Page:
The AMA has voted to adopt a modernized version of its Code of Medical Ethics, capping an 8-year process to update the guideline for relevance, clarity and consistency, according to a statement from the organization.
The modernized Code of Medical Ethics was approved by physician leaders gathered at the AMA Annual Meeting in Chicago. The original code, the first uniform ethics guideline of its time, was first approved in 1847 during the AMA’s inaugural meeting.
“Contemporary medicine must remain moral medicine during the current rapid pace of change in health care delivery system, and just as it did during its founding, the AMA has responded to this challenge by again putting ethics on center stage,” Steven J. Stack, MD, AMA president, said in a press release. “The comprehensive update to the code’s ethics guidance keeps pace with emerging demands physicians face with new technologies, changing patient expectations and shifting health care priorities.”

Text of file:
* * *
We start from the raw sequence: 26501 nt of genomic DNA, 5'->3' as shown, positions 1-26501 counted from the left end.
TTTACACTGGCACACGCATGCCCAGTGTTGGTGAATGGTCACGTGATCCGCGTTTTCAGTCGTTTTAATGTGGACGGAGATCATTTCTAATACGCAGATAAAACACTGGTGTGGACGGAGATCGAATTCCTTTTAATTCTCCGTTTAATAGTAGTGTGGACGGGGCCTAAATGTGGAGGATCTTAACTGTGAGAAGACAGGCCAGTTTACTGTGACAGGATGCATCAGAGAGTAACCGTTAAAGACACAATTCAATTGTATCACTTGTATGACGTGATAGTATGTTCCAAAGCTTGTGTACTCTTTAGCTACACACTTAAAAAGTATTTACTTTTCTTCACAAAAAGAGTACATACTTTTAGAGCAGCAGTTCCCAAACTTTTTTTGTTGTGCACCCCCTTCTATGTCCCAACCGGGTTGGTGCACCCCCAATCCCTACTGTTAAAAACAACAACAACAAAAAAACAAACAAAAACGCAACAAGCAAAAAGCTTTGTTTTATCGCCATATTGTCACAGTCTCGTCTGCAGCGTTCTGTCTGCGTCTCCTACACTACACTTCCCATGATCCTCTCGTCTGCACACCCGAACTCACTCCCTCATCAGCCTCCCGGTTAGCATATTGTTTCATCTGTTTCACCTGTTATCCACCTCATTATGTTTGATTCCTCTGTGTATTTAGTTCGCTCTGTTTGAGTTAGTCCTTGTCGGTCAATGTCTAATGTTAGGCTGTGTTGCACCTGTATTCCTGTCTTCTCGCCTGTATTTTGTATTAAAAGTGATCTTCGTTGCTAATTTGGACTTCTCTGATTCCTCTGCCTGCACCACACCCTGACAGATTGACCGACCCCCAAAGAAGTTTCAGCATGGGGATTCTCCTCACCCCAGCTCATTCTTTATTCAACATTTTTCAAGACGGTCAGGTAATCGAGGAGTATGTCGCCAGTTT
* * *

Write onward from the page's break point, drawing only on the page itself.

According to the AMA, the modernization project, which included “substantial invited feedback,” had three primary goals:
- Improve relevance through language that applies to contemporary medical practice;
- Focus on clarity, by improving structure and formatting to ensure that ethical principles and specific responsibilities are easy to find, read and use; and
- Increase consistency, by consolidating related issues into a single, comprehensive statement.
“The modernization project ensures that the Code of Medical Ethics will remain a useful and effective resource that physicians can continue to rely on, while remaining faithful to the virtues of fidelity, humanity, loyalty, tenderness, confidentiality and integrity enshrined in the original code,” Stack said.